$SPARK_HOME/bin/spark-submit --master mesos://mesos-host:5050 --jars target/scala-2.10/learning-spark_2.10-0.1.0.jar

Output

This is the output of the StackAnalysis jobs.

Scala Question count by Month

$ cat data/output/ScalaQuestionsByMonth.txt/*
(2008-09,6)
(2008-10,8)
(2008-11,5)
(2008-12,3)
(2009-01,12)
(2009-02,12)
(2009-03,17)
(2009-04,27)
(2009-05,12)
(2009-06,64)
(2009-07,59)
(2009-08,71)
(2009-09,67)
(2009-10,101)
(2009-11,95)
(2009-12,84)
(2010-01,105)
(2010-02,115)
(2010-03,115)
(2010-04,163)
(2010-05,169)
(2010-06,176)
(2010-07,185)
(2010-08,170)
(2010-09,232)
(2010-10,218)
(2010-11,212)
(2010-12,228)
(2011-01,254)
(2011-02,274)
(2011-03,301)
(2011-04,275)
(2011-05,329)
(2011-06,336)
(2011-07,427)
(2011-08,436)
(2011-09,421)
(2011-10,470)
(2011-11,458)
(2011-12,376)
(2012-01,361)
(2012-02,393)
(2012-03,463)
(2012-04,405)
(2012-05,424)
(2012-06,446)
(2012-07,490)
(2012-08,464)
(2012-09,535)
(2012-10,540)
(2012-11,554)
(2012-12,482)
(2013-01,579)
(2013-02,594)
(2013-03,671)
(2013-04,690)
(2013-05,661)
(2013-06,693)
(2013-07,706)
(2013-08,691)
(2013-09,796)
(2013-10,872)
(2013-11,873)
(2013-12,842)
(2014-01,794)
(2014-02,880)
(2014-03,986)
(2014-04,973)
(2014-05,883)
(2014-06,975)
(2014-07,950)
(2014-08,922)
(2014-09,398)

Top Co-Occuring Scala Tags

Complete list

$ cat data/output/ScalaTagCount.txt/* | head -n 100
(2687,java)
(2205,playframework)
(1972,sbt)
(1846,playframework-2.0)
(1309,akka)
(884,lift)
(851,functional-programming)
(669,types)
(665,actor)
(650,scala-collections)
(639,json)
(544,intellij-idea)
(532,slick)
(530,generics)
(462,eclipse)
(453,pattern-matching)
(437,scala-2.10)
(418,reflection)
(376,playframework-2.1)
(374,mongodb)
(367,playframework-2.2)
(362,list)
(360,scalaz)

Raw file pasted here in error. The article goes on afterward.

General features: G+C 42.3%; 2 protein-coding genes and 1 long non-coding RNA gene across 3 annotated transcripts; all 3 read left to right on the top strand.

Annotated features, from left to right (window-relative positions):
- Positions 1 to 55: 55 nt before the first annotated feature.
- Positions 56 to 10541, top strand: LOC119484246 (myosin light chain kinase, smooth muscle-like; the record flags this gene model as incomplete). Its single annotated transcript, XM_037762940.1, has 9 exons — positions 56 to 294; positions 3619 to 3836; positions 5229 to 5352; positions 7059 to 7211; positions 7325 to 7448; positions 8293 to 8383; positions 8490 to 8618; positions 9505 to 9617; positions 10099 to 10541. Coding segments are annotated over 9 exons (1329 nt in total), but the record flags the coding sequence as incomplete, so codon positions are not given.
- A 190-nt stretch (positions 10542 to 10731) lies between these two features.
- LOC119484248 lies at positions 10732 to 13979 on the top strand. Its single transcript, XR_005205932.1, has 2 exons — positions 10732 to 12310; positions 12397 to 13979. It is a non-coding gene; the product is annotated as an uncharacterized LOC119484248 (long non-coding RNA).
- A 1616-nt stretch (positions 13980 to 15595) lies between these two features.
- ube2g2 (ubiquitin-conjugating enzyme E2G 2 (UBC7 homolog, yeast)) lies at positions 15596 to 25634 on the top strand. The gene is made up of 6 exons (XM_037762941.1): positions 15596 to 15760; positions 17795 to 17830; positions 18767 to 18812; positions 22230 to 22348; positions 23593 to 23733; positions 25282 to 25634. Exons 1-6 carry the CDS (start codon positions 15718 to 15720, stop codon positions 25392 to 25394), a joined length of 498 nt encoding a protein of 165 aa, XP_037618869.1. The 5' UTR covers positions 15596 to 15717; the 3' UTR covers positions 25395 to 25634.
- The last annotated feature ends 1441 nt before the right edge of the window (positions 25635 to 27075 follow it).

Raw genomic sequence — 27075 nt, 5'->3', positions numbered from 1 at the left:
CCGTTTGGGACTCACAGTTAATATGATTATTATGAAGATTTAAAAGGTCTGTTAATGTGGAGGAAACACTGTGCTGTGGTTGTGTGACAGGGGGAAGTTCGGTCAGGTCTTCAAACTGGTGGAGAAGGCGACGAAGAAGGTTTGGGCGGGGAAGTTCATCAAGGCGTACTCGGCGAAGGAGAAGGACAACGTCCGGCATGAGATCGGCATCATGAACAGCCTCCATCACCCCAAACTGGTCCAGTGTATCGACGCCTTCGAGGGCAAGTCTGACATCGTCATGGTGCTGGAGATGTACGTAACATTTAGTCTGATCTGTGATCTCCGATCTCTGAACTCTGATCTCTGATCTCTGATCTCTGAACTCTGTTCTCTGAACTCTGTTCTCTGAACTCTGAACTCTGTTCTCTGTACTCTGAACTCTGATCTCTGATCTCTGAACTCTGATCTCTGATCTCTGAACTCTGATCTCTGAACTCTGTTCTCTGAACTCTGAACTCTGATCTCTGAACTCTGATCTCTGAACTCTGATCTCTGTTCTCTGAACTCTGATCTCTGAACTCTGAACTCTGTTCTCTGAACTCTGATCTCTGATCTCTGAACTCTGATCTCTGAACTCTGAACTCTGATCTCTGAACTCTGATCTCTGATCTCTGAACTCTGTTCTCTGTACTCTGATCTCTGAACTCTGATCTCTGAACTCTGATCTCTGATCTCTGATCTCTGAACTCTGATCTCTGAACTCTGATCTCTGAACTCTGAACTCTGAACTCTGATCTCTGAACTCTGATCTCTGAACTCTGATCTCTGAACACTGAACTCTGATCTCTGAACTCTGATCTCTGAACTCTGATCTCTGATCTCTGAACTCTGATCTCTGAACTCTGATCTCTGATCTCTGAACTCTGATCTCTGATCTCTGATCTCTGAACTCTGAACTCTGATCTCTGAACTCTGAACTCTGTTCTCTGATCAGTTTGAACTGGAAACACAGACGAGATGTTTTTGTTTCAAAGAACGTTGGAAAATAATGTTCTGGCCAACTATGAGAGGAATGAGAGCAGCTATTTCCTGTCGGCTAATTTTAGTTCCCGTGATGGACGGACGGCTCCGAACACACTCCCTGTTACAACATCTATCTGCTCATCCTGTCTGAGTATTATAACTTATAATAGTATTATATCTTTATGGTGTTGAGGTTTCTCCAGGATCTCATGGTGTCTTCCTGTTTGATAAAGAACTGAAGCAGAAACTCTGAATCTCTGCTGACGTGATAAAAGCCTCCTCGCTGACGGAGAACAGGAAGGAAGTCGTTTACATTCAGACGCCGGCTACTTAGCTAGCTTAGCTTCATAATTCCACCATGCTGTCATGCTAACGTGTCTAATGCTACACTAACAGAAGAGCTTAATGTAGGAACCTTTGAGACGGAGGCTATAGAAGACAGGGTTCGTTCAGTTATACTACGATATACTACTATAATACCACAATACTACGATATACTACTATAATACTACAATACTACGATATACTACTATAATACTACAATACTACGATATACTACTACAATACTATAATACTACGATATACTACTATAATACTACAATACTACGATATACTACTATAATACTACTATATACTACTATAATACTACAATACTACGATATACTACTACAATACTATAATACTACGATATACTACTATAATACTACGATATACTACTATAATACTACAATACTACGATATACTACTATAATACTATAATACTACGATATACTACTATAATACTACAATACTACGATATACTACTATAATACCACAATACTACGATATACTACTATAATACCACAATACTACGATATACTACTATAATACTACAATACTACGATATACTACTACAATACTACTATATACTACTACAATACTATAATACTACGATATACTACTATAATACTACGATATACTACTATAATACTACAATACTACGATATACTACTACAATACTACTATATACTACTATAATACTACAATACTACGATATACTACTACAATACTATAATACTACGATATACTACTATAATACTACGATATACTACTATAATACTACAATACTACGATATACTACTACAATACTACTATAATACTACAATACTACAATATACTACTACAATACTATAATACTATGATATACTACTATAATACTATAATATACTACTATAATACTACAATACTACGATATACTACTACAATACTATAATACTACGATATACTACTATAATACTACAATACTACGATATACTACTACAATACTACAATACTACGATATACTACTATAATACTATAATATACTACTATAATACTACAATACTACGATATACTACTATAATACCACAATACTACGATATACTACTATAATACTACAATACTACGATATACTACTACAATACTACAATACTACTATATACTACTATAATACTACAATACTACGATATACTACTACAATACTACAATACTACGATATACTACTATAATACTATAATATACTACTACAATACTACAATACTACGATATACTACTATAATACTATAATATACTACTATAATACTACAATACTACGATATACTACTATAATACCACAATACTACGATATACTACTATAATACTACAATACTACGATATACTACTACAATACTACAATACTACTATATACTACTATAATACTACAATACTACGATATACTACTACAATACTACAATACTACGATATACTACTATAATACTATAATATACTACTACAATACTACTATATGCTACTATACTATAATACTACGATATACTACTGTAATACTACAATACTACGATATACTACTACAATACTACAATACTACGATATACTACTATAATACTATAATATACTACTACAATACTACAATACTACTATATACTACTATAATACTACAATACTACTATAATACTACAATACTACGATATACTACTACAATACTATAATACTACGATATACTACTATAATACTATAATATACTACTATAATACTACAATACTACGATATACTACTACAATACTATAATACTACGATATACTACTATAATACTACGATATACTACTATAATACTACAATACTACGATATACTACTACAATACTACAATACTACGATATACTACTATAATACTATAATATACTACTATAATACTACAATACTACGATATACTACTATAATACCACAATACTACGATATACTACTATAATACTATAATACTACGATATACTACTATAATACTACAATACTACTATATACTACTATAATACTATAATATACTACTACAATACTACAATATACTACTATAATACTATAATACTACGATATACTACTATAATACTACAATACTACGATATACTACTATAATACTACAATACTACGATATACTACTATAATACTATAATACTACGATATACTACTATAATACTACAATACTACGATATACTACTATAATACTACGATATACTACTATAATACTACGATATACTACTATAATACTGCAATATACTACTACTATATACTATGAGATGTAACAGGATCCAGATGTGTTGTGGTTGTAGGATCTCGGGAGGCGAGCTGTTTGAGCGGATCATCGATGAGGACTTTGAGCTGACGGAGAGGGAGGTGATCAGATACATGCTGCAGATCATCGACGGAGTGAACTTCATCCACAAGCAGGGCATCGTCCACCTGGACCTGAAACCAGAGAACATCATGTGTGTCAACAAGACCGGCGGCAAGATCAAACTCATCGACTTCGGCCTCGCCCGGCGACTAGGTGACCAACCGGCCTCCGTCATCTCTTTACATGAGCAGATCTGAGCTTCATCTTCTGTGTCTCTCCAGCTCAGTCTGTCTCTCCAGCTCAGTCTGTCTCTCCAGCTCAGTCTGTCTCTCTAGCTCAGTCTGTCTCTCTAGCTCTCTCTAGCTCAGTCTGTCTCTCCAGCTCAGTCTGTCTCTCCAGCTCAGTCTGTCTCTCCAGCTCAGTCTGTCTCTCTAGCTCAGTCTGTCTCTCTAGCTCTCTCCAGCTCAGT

(346,scala-2.8)
(336,collections)
(318,xml)
(318,map)
(318,implicit)
(297,future)
(290,scalatest)
(263,maven)
(261,parsing)
(255,spray)
(250,apache-spark)
(240,implicit-conversion)
(237,android)
(236,concurrency)
(223,regex)
(220,case-class)
(218,scala-macros)
(214,specs2)
(198,jvm)
(191,arrays)
(191,performance)
(188,haskell)
(186,inheritance)
(182,swing)
(170,type-inference)
(170,scala-java-interop)
(168,unit-testing)
(168,scala-ide)
(167,traits)
(167,recursion)
(166,macros)
(166,trait)
(165,shapeless)
(165,function)
(164,anorm)
(159,immutability)
(158,multithreading)
(158,monads)
(157,casbah)
(157,parser-combinators)
(151,scalatra)
(151,string)
(143,constructor)
(143,testing)
(143,tuples)
(142,serialization)
(141,syntax)
(134,class)
(129,javascript)
(124,read-eval-print-loop)
(121,parallel-processing)
(121,squeryl)
(115,spring)
(114,algorithm)
(112,mysql)
(107,compiler)
(105,typeclass)
(103,hadoop)
(103,stream)
(100,lazy-evaluation)
(99,type-erasure)
(98,reactivemongo)
(98,clojure)
(97,forms)
(97,database)
(96,scala-2.9)
(96,templates)
(95,for-comprehension)
(94,oop)
(93,iterator)
(93,asynchronous)
(92,rest)
(91,sql)
(91,python)
(90,type-parameter)
(90,dsl)
(90,postgresql)

References

Spark

Clusters

Data